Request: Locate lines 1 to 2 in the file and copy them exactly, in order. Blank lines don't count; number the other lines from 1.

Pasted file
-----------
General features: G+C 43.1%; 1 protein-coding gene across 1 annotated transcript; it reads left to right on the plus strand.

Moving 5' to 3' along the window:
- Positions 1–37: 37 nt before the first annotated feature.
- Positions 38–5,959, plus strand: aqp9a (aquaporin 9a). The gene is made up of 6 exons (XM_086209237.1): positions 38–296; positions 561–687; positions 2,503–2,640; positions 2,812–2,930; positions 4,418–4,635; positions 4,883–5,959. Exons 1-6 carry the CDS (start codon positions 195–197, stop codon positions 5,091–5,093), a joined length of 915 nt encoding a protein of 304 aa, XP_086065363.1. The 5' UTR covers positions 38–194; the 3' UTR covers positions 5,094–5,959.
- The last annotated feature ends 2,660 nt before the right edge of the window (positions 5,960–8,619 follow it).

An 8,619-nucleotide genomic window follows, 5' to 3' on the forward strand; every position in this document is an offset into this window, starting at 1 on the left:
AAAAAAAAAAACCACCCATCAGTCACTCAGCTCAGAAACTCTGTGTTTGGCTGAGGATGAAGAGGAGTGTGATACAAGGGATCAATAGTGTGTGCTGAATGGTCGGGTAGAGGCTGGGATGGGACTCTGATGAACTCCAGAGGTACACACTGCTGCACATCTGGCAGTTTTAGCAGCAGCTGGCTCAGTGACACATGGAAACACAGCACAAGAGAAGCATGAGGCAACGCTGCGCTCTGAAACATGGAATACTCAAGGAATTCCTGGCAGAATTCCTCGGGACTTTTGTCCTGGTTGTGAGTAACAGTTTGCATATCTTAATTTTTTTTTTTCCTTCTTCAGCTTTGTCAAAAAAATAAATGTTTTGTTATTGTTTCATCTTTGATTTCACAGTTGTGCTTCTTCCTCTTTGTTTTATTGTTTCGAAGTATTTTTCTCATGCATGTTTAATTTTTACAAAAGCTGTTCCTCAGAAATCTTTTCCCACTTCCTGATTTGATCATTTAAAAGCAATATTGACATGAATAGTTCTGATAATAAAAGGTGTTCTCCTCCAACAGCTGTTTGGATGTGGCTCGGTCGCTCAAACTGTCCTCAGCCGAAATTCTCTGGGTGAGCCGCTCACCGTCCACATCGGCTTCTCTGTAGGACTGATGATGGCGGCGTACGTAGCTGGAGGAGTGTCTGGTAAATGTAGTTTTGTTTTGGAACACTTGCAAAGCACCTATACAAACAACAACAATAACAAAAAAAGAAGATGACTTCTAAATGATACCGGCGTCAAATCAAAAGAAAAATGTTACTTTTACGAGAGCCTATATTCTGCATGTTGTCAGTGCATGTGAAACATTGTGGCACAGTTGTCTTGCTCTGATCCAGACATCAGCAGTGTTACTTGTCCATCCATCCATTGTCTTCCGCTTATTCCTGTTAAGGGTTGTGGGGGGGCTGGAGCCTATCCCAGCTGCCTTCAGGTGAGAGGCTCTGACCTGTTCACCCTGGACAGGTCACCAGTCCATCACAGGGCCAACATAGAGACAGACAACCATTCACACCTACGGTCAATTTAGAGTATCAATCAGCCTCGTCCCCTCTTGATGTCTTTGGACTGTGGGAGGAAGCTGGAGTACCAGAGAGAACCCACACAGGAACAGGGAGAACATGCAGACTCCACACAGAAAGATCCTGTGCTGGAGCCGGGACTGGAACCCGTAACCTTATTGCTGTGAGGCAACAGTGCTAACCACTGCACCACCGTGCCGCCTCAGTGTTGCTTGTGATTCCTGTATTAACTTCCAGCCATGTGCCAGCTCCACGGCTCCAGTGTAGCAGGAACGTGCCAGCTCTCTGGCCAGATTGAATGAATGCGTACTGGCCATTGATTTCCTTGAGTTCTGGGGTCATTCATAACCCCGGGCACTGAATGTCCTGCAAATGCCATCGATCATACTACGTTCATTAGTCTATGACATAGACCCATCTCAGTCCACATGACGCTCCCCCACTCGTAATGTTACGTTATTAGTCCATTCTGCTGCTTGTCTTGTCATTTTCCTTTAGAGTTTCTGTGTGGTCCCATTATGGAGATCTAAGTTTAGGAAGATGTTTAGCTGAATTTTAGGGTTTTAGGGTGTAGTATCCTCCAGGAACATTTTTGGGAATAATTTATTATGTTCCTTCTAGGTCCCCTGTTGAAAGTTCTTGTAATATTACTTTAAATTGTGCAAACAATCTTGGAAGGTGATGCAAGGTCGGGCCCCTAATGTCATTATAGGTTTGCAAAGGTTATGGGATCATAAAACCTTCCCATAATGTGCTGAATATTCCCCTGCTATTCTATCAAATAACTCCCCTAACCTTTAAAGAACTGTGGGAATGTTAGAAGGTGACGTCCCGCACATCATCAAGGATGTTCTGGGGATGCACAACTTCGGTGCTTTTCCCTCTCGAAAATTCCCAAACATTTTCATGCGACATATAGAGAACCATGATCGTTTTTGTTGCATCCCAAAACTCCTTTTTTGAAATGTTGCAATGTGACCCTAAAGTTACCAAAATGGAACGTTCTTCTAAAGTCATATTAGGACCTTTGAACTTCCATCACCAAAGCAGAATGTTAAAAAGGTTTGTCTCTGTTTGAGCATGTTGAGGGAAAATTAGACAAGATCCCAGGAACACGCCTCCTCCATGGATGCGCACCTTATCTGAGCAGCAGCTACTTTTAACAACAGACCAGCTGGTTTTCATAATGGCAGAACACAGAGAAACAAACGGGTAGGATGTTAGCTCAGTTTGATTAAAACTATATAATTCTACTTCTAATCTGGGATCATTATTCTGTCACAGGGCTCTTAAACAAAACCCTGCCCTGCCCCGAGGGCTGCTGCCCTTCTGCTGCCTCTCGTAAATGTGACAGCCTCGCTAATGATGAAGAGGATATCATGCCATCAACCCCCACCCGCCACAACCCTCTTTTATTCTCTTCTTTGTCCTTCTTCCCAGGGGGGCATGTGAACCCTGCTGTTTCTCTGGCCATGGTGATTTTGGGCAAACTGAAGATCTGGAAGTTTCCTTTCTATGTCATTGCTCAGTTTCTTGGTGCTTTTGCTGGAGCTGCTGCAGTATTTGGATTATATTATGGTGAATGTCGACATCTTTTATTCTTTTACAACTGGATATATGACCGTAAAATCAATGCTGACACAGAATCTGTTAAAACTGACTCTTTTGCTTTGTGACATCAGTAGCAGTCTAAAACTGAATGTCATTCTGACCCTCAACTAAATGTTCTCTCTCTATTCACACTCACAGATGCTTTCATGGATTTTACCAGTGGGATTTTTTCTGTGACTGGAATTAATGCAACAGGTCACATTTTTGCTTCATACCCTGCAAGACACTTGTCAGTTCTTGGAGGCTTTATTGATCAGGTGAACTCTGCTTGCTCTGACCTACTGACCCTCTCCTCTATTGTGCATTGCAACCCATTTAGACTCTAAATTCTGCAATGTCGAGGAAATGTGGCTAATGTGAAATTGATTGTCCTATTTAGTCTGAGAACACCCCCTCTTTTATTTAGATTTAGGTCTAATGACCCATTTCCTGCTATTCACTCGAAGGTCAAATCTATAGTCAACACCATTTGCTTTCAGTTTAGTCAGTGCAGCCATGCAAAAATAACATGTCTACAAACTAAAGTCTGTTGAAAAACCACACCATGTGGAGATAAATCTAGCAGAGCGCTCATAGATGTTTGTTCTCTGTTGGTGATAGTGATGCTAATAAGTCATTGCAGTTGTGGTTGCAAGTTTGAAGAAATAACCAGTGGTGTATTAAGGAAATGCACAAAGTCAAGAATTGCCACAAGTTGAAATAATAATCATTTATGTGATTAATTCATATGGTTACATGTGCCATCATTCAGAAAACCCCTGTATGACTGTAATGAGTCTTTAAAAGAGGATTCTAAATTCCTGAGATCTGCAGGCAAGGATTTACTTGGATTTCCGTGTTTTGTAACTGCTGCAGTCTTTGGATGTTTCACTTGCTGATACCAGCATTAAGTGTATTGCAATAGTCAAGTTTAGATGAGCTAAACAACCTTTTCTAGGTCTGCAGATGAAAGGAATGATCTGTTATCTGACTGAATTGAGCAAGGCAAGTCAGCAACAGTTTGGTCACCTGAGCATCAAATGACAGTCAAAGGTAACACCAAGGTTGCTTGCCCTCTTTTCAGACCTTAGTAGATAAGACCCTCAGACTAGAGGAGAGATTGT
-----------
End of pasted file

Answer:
General features: G+C 43.1%; 1 protein-coding gene across 1 annotated transcript; it reads left to right on the plus strand.

Moving 5' to 3' along the window: